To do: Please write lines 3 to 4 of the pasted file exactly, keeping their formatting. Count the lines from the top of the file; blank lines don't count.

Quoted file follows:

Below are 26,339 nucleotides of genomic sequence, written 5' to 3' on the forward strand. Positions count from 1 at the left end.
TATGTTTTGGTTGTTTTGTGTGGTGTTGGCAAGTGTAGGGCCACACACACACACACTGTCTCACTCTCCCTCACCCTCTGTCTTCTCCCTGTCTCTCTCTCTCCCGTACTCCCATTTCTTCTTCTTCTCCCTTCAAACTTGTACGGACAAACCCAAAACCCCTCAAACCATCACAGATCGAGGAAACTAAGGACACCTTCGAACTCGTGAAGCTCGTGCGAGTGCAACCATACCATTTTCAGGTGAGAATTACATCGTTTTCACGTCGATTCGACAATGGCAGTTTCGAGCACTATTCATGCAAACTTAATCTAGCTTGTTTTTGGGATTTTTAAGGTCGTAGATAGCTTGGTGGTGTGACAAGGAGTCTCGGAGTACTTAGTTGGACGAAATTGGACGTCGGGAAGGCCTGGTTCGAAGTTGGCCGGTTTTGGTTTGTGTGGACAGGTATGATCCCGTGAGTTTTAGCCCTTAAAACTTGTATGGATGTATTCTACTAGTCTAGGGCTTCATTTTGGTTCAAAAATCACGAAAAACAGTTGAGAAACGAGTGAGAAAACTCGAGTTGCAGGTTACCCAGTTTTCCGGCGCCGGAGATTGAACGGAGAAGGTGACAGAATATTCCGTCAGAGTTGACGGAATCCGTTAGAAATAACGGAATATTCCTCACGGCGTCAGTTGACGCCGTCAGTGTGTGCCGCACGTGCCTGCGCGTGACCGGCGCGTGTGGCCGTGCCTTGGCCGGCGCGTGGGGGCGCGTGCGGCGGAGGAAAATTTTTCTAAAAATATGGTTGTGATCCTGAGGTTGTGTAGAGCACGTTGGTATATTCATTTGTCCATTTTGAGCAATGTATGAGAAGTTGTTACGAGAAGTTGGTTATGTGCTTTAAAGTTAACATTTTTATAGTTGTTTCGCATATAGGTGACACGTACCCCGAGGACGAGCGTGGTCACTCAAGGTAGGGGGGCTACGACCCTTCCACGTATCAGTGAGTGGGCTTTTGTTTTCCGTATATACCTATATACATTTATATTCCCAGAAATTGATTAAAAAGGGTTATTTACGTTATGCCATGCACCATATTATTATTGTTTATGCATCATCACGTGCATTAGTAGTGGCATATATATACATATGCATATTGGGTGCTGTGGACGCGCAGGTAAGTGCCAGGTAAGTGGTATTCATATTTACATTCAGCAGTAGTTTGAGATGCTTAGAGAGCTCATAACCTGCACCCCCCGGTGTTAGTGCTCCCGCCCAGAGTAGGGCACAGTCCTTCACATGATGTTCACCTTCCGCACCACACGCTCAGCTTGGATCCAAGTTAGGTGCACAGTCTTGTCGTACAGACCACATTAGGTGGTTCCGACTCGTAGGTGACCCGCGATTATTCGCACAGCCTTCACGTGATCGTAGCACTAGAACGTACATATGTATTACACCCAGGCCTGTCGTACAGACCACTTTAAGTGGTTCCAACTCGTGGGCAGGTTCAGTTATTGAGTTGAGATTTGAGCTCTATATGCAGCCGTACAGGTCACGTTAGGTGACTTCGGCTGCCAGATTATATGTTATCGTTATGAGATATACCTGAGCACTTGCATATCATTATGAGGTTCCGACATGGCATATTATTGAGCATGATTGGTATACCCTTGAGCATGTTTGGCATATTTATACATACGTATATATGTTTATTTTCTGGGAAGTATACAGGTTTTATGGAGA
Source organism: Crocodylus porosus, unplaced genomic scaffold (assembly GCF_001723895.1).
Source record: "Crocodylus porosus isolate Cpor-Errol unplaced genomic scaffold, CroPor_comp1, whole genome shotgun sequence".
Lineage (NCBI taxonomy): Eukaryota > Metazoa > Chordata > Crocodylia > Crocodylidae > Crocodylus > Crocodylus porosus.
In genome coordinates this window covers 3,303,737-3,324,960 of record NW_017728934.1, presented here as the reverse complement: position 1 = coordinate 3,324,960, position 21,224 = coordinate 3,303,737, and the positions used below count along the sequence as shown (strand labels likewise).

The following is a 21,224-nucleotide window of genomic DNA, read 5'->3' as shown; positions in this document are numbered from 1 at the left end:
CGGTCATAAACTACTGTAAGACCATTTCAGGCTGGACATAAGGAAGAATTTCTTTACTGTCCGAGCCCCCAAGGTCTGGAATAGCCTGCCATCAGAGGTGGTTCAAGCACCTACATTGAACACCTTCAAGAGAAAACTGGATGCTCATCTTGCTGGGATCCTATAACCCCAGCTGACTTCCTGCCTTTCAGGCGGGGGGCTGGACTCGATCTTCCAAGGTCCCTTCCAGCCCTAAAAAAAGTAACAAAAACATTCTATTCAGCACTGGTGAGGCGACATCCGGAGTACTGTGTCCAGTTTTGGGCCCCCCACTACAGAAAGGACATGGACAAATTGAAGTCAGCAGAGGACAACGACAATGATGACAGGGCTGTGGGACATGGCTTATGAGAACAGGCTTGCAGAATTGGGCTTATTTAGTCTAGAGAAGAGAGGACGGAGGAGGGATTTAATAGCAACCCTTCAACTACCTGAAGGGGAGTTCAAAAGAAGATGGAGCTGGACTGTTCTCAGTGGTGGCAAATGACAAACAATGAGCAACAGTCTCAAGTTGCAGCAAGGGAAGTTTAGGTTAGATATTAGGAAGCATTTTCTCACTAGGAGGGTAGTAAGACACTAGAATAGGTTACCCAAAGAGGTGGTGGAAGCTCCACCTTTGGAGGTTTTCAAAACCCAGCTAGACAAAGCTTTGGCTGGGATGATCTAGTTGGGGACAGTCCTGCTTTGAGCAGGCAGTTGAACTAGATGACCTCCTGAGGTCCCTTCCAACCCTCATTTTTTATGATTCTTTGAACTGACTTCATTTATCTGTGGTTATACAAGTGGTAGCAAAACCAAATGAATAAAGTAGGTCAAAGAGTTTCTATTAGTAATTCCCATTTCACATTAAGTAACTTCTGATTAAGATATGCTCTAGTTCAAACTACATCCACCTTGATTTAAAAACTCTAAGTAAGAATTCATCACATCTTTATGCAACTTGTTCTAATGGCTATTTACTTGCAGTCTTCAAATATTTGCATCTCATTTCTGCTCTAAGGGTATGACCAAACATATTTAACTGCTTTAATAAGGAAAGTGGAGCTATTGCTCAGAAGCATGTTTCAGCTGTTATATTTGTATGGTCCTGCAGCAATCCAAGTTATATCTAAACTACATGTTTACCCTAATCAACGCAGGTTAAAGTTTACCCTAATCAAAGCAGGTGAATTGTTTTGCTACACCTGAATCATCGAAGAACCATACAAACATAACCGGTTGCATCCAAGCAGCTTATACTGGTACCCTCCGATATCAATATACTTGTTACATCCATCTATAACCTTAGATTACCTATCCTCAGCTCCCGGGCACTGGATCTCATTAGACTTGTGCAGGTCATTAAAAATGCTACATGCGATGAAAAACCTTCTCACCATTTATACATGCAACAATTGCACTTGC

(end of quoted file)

Source organism: Crocodylus porosus, unplaced genomic scaffold (assembly GCF_001723895.1).
Source record: "Crocodylus porosus isolate Cpor-Errol unplaced genomic scaffold, CroPor_comp1, whole genome shotgun sequence".